Marc Wadsworth

More than 40 Labour MPs formed a human shield around their Jewish colleague Ruth Smeeth this morning as she arrived at a disciplinary hearing of an activist accused of being anti-Semitic towards her.

Flanked by dozens of her colleagues, Ms Smeeth, an outspoken campaigner against anti-Jewish hatred in the Labour Party, was heckled by far-left activists demonstrating outside the hearing in Westminster.

She was due to give evidence against Marc Wadsworth, a Jeremy Corbyn supporter who is alleged to have accused her of colluding with the media during a press conference on anti-Semitism two years ago.

The exchange, which took place at the launch of Labour’s Chakrabarti report, resulted in Ms Smeeth breaking down in tears.

Mr Wadsworth was condemned afterwards by Baroness Chakrabarti, who said he had behaved “incredibly rudely”. He was later suspended pending investigation.

Read more from the Telegraph 24 April 2018: http://tgr.ph/Hj0MNJ

As Smeeth walks out (from the Chakrabarti Report Launch) I hear Jeremy Corbyn dealing with what Wadsworth has said. He is dealing with it calmly, no dramatics. This is what I expect from politicians, rationality. I am too often disappointed. ‘How dare you? How absolutely dare you?’ shouts Smeeth Is that what we should expect from those who have the privilege to represent us? Yes Wadsworth is clumsy, but Smeeth is cruel.

When she shouts ‘how dare you’ and walks out it no longer matters what Wadsworth has said, what he alleges, Smeeth has changed the nature of the interaction argument to intimidation. How dare he challenge her? To challenge authority and privilege is indeed an act of daring. Observe this carefully, observe where power lies and ask who is being victimised.

Marc Wadsworth has been expelled from the party, not for the antisemitism that he had been accused of but for ‘bring the party into disrepute’. It is not however Wadsworth who has brought the party into disrepute it is Smeeth. To my eyes it is Smeeth but I suppose my eyes do not matter.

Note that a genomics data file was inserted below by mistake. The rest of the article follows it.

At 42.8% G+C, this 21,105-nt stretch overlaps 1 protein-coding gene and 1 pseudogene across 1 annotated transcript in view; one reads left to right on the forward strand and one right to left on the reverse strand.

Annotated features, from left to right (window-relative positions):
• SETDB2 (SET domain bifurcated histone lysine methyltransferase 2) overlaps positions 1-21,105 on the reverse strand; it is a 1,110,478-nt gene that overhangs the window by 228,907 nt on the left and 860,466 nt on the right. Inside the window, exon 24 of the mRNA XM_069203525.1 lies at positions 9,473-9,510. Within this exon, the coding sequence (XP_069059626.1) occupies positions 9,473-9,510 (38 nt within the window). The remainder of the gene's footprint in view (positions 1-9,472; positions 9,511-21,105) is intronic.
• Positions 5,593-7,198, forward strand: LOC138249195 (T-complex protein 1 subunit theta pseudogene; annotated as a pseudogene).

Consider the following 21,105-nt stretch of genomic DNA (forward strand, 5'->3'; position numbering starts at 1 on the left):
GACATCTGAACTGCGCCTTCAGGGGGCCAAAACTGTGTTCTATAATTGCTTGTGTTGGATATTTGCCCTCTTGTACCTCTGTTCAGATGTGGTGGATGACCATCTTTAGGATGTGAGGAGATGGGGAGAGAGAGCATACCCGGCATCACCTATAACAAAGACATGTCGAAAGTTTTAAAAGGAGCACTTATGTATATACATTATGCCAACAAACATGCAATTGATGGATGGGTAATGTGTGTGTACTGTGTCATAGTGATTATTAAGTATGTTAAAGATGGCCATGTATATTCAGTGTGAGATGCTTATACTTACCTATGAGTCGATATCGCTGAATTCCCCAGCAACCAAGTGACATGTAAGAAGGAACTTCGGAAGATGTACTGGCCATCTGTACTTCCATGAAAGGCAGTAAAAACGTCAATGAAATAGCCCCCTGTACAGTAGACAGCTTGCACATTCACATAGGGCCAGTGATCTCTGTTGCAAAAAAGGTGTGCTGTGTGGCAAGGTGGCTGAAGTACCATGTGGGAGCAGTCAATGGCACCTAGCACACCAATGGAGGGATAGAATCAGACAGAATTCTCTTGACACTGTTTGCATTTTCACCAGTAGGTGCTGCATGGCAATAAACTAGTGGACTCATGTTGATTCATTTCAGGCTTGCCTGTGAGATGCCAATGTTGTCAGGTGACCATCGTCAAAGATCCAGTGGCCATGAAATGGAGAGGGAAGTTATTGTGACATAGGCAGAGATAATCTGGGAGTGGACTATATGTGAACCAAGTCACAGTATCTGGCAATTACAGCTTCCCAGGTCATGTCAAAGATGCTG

Ken Livingstone

Ken Livingstone has been in the news again. The fuss over a remark he made two years ago continues.

It seems to me that Ken made a daft and irrelevant remark that was not dismissed as a daft remark but was immediately attacked as heresy. I find the reaction a lot more scarily fascistic than anything Ken said ..

Where there is free speech there are going to things said that offend others. Sometimes this will be understandable and we will take other people’s being offended or hurt into account, at other times we will explain why what we have said is important to us.

I understand the sensitivities around comparing the behaviour of the Israeli state to that of the Nazi regime but where the analogy is apt it should not be out of bounds. The analogy is not used of particular Israel individuals, behaviours or institutions on account of their Jewishness but on account of their oppressiveness and to fail to condemn that oppressiveness is as much a betrayal of those who suffered under Nazi oppression as it is of those who suffer in Gaza under Israeli oppression. This Holocaust survivor makes this point powerfully:

(BTW, I do not endores the headlined equivalency. I don’t know much about the Zionist philosophy but I condemn oppressive Israeli practices)

The demonisation of Bashar al Assad and the Syrian government has reached absurd proportions but he is no demon.

To be continued ..